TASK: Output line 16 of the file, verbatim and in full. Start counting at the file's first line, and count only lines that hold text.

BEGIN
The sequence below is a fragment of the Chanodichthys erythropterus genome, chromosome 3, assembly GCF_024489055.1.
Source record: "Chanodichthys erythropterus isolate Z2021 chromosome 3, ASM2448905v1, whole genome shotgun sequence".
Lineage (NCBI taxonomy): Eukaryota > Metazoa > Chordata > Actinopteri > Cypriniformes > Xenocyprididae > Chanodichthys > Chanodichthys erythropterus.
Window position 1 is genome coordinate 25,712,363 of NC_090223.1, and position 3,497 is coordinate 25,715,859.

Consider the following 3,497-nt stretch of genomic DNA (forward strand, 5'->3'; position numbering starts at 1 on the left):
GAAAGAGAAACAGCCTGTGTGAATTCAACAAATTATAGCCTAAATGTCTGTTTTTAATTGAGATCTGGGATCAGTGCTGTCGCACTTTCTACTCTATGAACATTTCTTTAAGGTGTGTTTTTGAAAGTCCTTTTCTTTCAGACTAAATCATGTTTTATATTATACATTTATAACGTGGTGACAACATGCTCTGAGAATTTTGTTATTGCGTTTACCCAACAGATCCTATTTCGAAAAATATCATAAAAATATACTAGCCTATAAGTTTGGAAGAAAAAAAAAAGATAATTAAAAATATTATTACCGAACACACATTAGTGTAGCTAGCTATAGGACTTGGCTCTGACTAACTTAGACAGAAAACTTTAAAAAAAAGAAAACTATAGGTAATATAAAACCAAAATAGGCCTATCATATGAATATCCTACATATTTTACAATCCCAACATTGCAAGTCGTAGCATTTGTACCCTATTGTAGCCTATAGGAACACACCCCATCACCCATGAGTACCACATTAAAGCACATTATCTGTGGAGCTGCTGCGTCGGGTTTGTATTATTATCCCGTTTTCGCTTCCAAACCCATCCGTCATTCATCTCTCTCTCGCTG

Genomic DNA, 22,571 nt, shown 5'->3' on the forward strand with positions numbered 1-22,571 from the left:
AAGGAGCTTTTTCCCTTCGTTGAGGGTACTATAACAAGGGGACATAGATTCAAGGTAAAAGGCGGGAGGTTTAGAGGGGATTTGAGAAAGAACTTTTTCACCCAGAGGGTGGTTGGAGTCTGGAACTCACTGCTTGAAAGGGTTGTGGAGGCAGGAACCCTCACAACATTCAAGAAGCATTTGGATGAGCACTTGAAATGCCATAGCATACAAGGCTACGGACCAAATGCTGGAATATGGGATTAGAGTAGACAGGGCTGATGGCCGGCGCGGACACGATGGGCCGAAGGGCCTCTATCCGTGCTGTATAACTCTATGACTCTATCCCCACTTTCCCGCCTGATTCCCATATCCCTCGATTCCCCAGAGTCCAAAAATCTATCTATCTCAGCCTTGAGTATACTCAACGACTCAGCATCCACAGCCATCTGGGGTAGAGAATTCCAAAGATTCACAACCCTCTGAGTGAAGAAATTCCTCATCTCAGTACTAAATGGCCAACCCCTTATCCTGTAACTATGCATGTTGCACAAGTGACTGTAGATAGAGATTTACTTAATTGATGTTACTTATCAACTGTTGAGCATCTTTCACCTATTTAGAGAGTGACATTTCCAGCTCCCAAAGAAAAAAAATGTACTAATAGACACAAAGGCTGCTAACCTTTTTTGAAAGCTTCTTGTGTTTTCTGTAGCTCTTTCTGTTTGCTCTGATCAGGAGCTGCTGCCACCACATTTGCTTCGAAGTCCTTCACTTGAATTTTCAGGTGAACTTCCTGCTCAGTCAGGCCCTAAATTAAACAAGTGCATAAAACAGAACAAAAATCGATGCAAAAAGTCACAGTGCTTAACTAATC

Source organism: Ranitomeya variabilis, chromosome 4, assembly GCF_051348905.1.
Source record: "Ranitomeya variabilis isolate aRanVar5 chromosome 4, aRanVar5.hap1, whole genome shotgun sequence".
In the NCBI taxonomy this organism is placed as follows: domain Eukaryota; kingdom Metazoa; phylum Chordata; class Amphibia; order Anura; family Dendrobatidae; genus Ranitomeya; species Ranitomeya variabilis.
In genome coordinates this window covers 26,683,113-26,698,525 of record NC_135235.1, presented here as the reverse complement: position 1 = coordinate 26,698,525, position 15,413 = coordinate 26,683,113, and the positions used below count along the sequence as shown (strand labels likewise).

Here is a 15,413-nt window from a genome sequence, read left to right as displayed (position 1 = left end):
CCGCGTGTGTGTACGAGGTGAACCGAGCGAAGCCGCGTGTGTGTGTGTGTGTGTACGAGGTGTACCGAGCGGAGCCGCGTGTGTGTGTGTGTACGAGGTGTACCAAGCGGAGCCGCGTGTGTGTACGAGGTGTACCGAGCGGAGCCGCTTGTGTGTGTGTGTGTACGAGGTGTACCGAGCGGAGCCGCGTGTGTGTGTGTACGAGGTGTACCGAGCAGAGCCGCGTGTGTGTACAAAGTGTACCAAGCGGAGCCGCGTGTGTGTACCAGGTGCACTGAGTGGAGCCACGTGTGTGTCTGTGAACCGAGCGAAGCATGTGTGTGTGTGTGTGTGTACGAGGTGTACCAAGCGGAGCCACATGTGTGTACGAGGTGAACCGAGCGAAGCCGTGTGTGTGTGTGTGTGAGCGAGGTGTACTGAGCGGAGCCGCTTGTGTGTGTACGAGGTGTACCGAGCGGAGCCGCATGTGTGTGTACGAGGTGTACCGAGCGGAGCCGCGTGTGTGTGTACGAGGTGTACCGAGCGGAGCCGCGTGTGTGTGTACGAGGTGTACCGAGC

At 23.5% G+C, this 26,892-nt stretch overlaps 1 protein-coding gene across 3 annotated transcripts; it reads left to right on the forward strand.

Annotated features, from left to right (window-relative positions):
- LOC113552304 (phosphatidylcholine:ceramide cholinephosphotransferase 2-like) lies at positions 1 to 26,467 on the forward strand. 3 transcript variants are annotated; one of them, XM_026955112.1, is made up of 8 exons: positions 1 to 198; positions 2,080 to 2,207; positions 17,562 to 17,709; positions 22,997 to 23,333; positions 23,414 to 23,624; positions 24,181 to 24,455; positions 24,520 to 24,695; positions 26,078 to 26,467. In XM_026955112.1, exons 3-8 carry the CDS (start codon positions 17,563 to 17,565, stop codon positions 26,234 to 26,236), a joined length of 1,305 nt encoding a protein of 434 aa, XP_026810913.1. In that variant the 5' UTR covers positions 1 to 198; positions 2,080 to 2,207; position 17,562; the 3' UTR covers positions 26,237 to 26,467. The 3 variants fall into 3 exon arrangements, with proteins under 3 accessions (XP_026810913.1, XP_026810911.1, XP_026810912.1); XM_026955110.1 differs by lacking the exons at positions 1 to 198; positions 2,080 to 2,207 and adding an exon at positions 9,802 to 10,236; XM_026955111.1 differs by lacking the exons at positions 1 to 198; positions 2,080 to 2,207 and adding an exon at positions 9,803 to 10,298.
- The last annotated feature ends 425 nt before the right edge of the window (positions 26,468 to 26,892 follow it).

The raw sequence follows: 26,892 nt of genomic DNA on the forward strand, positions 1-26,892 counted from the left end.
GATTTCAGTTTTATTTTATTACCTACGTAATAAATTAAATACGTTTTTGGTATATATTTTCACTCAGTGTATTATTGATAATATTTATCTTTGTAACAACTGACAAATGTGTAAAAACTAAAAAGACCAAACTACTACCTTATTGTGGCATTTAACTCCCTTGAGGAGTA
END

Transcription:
Annotated features, from left to right (window-relative positions):